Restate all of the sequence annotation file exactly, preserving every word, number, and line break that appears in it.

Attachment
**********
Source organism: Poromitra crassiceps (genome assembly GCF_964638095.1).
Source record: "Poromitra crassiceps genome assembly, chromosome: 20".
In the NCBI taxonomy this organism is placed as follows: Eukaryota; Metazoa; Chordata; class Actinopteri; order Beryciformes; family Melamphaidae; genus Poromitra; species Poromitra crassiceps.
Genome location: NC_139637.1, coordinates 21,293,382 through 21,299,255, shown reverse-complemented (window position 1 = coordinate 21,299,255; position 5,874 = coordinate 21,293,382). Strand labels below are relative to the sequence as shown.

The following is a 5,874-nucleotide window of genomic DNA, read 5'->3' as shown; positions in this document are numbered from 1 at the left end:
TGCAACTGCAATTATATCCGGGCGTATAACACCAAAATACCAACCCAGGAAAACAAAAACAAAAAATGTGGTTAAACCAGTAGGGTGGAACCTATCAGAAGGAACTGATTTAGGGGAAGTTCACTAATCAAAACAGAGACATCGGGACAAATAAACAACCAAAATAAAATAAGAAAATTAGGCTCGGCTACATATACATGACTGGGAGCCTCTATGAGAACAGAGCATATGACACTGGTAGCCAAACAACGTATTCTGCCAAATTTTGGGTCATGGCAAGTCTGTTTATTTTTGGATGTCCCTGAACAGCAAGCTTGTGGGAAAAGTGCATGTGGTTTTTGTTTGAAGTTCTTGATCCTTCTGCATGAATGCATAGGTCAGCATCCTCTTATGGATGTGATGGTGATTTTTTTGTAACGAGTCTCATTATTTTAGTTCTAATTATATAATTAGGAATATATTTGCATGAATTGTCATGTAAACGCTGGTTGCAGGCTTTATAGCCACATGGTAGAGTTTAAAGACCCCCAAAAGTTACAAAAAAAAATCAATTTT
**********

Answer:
Source organism: Poromitra crassiceps (genome assembly GCF_964638095.1).
Source record: "Poromitra crassiceps genome assembly, chromosome: 20".
In the NCBI taxonomy this organism is placed as follows: Eukaryota; Metazoa; Chordata; class Actinopteri; order Beryciformes; family Melamphaidae; genus Poromitra; species Poromitra crassiceps.
Genome location: NC_139637.1, coordinates 21,293,382 through 21,299,255, shown reverse-complemented (window position 1 = coordinate 21,299,255; position 5,874 = coordinate 21,293,382). Strand labels below are relative to the sequence as shown.

The following is a 5,874-nucleotide window of genomic DNA, read 5'->3' as shown; positions in this document are numbered from 1 at the left end:
TGCAACTGCAATTATATCCGGGCGTATAACACCAAAATACCAACCCAGGAAAACAAAAACAAAAAATGTGGTTAAACCAGTAGGGTGGAACCTATCAGAAGGAACTGATTTAGGGGAAGTTCACTAATCAAAACAGAGACATCGGGACAAATAAACAACCAAAATAAAATAAGAAAATTAGGCTCGGCTACATATACATGACTGGGAGCCTCTATGAGAACAGAGCATATGACACTGGTAGCCAAACAACGTATTCTGCCAAATTTTGGGTCATGGCAAGTCTGTTTATTTTTGGATGTCCCTGAACAGCAAGCTTGTGGGAAAAGTGCATGTGGTTTTTGTTTGAAGTTCTTGATCCTTCTGCATGAATGCATAGGTCAGCATCCTCTTATGGATGTGATGGTGATTTTTTTGTAACGAGTCTCATTATTTTAGTTCTAATTATATAATTAGGAATATATTTGCATGAATTGTCATGTAAACGCTGGTTGCAGGCTTTATAGCCACATGGTAGAGTTTAAAGACCCCCAAAAGTTACAAAAAAAAATCAATTTT